Exercising dogs: how much is too much? Pete the Vet Podcast from Newstalk’s Pat Kenny Show

To listen to the podcast click on the link at the foot of this page.

Exercise is critical to dogs’ physical and mental health

Exercise is one of dogs’ essential daily needs for dogs. As a vet in practice, I often see problems that are directly linked to insufficient exercise.  And just occasionally, I see problems caused by excessive exercise.

The simplest rule of thumb is that all dogs should have around half an hour’s exercise twice daily.

People who are considering getting a dog need to reflect on this fact: if you are unable to put aside half an hour, twice daily, then perhaps you are not ready for dog ownership.

Can excessive exercise cause harm?

There are two specific situations where too much exercise can cause harm:

  1. Growing dogs.
    Some developmental orthopaedic problems can be aggravated by excessive exercise when dogs are immature. Hip and elbow dysplasia are common in large and giant breeds of dogs, causing painful joints and long term arthritis. Studies have shown that in dogs who carry the genes for these diseases (such as certain breeds), exercise restriction during development can reduce the severity of these problems in adulthood. Off-leash, low-intensity exercise on a regular basis is recommended, rather than long walks straining at the leash, or hyperactive ball-chasing exercise off the leash.
    One Norwegian study found more problems in puppies under three months of age who were allowed to go up and down stairs. This does not mean that you should avoid stairs with your puppy. but it does mean that you should avoid too much up and down running like this if you have a large or giant breed.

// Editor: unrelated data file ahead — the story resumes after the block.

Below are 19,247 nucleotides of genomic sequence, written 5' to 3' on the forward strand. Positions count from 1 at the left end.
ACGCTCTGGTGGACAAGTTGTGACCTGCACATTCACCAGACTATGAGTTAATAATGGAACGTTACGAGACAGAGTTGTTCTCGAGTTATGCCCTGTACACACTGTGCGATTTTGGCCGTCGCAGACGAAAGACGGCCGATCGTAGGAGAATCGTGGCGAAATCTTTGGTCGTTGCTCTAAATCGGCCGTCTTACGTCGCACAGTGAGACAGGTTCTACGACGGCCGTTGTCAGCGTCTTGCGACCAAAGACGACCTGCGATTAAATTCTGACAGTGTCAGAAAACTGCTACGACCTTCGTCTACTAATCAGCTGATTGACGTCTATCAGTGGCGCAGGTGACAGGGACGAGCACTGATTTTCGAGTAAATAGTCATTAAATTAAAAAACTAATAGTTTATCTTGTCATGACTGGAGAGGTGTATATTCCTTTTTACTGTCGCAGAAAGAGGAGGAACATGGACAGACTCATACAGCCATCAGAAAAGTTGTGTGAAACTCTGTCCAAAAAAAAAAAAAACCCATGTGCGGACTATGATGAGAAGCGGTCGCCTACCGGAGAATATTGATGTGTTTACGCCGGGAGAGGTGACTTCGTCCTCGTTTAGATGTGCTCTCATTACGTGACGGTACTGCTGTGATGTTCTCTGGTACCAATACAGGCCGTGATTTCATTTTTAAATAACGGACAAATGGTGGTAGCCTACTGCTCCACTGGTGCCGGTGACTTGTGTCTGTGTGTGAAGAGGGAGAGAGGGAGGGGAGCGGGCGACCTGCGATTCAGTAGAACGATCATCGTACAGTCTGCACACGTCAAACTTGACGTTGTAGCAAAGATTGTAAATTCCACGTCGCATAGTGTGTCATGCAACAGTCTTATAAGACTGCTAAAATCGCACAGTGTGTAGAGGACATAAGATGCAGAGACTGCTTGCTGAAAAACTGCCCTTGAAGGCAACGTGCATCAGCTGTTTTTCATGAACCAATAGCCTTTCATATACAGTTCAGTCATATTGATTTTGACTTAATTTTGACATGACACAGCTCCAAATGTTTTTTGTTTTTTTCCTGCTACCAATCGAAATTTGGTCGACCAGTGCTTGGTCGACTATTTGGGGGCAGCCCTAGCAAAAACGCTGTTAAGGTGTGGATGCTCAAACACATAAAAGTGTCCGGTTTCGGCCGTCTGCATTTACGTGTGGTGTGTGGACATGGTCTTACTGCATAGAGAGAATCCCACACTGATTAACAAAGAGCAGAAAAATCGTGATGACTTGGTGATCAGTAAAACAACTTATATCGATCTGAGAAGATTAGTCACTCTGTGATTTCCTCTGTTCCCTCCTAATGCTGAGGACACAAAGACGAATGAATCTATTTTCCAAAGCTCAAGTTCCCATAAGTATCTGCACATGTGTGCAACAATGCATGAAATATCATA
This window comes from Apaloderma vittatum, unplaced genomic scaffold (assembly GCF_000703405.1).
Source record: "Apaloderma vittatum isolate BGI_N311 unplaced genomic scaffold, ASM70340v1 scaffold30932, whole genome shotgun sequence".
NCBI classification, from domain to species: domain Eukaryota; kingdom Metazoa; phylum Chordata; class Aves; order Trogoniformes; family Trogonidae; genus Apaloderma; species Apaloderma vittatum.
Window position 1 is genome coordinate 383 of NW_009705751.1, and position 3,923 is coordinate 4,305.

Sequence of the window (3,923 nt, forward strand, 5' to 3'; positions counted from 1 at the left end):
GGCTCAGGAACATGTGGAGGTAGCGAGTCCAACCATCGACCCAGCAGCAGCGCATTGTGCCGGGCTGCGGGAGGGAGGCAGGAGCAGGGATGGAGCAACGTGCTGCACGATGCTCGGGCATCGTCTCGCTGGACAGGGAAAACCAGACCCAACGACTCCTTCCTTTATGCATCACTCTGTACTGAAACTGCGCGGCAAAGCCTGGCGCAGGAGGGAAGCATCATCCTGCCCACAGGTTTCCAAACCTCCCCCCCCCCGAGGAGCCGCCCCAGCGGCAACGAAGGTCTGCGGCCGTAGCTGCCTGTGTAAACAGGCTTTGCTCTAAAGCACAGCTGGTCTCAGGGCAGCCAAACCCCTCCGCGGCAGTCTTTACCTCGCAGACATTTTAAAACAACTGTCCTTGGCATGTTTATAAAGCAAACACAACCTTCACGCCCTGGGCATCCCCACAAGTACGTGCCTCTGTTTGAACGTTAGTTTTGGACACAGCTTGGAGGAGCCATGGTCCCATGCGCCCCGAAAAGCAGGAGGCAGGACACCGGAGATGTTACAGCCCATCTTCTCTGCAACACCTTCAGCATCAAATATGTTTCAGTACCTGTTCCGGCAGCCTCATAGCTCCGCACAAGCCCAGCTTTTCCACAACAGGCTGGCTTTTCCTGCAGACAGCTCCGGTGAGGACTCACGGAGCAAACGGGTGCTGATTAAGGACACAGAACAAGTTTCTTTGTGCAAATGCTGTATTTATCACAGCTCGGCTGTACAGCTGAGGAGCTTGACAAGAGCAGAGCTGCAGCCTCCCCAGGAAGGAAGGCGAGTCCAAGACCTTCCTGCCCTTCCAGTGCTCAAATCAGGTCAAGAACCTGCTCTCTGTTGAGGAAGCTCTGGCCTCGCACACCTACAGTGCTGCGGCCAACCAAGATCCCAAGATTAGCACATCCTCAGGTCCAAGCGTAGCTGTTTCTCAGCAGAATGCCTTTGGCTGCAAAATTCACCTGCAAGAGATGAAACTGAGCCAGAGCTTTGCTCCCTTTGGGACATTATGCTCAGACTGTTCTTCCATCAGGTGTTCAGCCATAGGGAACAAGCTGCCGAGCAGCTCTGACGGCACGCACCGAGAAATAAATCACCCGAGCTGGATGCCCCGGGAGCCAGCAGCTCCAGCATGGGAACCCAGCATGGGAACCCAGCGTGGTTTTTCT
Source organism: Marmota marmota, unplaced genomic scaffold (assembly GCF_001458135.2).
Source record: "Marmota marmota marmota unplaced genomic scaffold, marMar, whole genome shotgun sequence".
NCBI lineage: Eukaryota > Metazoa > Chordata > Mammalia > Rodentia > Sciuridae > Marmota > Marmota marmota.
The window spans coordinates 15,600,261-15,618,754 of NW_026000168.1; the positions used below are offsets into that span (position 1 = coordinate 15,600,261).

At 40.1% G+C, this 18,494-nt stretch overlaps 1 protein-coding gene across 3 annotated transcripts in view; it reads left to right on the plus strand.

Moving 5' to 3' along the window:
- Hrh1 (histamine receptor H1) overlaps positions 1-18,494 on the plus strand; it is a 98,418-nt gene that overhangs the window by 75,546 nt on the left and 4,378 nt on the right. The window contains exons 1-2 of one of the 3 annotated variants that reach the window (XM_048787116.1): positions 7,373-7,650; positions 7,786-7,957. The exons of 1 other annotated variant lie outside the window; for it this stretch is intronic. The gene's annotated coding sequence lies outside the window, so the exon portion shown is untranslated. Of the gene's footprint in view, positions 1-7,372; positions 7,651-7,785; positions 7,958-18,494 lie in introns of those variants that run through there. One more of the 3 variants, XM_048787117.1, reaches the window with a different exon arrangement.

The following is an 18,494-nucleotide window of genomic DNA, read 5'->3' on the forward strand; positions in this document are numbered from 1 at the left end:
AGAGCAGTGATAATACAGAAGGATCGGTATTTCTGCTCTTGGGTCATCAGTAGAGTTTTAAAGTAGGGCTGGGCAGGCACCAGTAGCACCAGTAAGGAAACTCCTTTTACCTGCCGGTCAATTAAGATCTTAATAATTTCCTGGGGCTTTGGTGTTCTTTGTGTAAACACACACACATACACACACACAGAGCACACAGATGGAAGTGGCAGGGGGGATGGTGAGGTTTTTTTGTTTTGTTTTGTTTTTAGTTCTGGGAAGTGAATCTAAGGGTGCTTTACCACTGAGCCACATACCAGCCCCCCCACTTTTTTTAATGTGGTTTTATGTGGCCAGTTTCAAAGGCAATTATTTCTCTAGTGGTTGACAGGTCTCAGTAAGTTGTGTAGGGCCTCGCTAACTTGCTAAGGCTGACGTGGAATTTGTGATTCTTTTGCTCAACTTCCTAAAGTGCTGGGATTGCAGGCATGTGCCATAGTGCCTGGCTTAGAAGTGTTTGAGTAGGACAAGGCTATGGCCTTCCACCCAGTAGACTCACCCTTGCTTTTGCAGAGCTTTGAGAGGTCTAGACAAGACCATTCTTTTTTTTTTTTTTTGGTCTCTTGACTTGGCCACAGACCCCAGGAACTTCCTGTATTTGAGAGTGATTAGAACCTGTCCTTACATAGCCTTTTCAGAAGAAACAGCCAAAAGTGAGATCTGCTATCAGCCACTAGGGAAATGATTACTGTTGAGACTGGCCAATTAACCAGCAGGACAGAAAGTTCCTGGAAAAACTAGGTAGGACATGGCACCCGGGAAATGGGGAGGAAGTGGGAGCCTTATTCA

The general advice is that you should avoid long, strenuous walks (e.g. three-hour hill hikes) until a dog is skeletally mature (around 18 months of age)
  2. Dogs recovering from injuries
    Many injuries (from broken bones to ligament ruptures to slipped discs) can be aggravated by excessive exercise. It’s important to follow your vet’s advice to the letter when rehabilitating dogs, especially after surgery. This can be contentious, with some surgeons recommending early activity and others suggesting strict rest for a longer period, but the bottom line is that it is best to follow the advice of the vet who you’re working with.

Questions for Pete from listeners

  1. I have an 8 month Jack Russell, my heart is broke with the amount of shedding he does..He’s an indoor dog and I groom him each evening with a shedding too.But there seems to be just no end to it.. I brought him in for a “Madra” mud bath a few weeks ago, which was great and got rid of a lot of the hairs but the next day he was shedding like mad again..Is there anything else I can do or Will he grow out of this or am I facing this for his life span? Many Thanks Louise
  2. Hi Pete I have a lovely pug named Otis. Anyway I’m pretty worried about him when we bring him for a walk he can’t go very far at all and I’m wondering if it’s a pug thing or a fitness thing. The kids say “are we bringing him for a drag?”
  3. I have wooden floors. My dog has in the last few week stopped walk around the house. She will just sit and cry and wait to be moved. When she does try she scrambles on the floor. I have tried to encourage her with food and treats with no joy. I have got her nails cut and she does not have long fur on her paws. Is there any point in bringing her to a vet. She used to run around the house before with no problem and used to chase balls with no problem. Any suggestions please. Thanks William Sligo
  4. My Dog Snowey , sounds only in the morning as if she has a frog in her throat, Should I bring her to her Vet?
  5. My 6 month old pup has just been diagnosed with epilepsy, is there a chance he may grow out of it and how should we manage it?
  6. I would like to ask Pete about dogs with cataracts. My 10 year old Jack Russell has developed cataracts. Is there anything I can do? Attracta in Rathgar

You can watch the video of the interview here, or listen to the podcast below.

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